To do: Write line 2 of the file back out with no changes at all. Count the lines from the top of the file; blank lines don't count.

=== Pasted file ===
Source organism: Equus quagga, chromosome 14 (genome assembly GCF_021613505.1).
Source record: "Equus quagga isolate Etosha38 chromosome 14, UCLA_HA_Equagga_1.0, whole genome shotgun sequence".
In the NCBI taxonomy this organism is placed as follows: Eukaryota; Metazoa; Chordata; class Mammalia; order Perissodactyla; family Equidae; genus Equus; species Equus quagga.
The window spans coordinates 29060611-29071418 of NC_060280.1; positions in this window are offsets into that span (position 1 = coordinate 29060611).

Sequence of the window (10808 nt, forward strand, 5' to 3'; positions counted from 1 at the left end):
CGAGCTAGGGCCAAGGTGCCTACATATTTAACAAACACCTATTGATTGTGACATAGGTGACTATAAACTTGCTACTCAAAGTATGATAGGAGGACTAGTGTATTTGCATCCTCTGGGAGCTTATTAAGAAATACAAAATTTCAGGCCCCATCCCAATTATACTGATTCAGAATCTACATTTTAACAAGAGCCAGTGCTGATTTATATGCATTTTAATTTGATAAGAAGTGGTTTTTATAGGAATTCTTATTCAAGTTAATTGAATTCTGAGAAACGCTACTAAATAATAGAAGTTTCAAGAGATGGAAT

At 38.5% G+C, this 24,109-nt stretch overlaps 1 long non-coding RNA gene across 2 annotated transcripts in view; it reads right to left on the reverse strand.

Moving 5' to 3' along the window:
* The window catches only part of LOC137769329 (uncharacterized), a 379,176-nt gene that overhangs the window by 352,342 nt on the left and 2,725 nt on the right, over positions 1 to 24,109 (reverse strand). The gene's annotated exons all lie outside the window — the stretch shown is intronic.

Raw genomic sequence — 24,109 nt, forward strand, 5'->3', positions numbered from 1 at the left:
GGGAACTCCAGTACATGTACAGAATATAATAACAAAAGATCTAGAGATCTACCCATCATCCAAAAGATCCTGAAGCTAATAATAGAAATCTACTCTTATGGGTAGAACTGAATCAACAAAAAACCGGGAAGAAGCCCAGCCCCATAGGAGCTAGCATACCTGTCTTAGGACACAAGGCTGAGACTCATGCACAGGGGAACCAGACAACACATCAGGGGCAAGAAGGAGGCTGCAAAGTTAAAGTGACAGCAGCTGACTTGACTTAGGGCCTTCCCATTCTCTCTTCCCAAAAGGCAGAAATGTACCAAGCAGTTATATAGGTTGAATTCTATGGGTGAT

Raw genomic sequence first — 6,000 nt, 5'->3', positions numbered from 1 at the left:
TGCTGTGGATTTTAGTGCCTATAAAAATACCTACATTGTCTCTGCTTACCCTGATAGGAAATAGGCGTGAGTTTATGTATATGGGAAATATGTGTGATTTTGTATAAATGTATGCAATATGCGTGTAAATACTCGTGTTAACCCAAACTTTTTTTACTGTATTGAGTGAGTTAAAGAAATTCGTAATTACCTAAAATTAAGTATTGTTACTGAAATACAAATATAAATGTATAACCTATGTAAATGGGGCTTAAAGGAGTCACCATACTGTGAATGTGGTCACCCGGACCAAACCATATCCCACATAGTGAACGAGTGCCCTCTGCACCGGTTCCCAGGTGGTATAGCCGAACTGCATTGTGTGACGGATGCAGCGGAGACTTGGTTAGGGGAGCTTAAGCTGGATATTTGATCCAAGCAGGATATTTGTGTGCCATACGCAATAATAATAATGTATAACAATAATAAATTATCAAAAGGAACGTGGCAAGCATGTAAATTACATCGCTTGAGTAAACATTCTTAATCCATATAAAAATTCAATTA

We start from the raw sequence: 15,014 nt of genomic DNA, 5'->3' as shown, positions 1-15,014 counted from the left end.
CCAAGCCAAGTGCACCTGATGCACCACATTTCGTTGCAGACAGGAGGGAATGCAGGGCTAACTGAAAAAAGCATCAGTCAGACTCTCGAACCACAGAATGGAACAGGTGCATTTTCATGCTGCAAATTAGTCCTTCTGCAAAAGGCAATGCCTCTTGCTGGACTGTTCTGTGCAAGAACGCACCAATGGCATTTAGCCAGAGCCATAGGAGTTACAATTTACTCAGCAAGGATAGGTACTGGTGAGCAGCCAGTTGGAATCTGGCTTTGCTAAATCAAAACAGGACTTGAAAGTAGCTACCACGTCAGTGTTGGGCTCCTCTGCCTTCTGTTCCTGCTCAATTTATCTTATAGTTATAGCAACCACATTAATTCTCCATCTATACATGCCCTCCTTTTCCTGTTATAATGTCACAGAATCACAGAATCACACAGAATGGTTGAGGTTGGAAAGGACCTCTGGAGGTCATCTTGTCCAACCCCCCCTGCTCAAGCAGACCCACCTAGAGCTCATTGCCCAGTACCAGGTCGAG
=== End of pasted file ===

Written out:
Source record: "Equus quagga isolate Etosha38 chromosome 14, UCLA_HA_Equagga_1.0, whole genome shotgun sequence".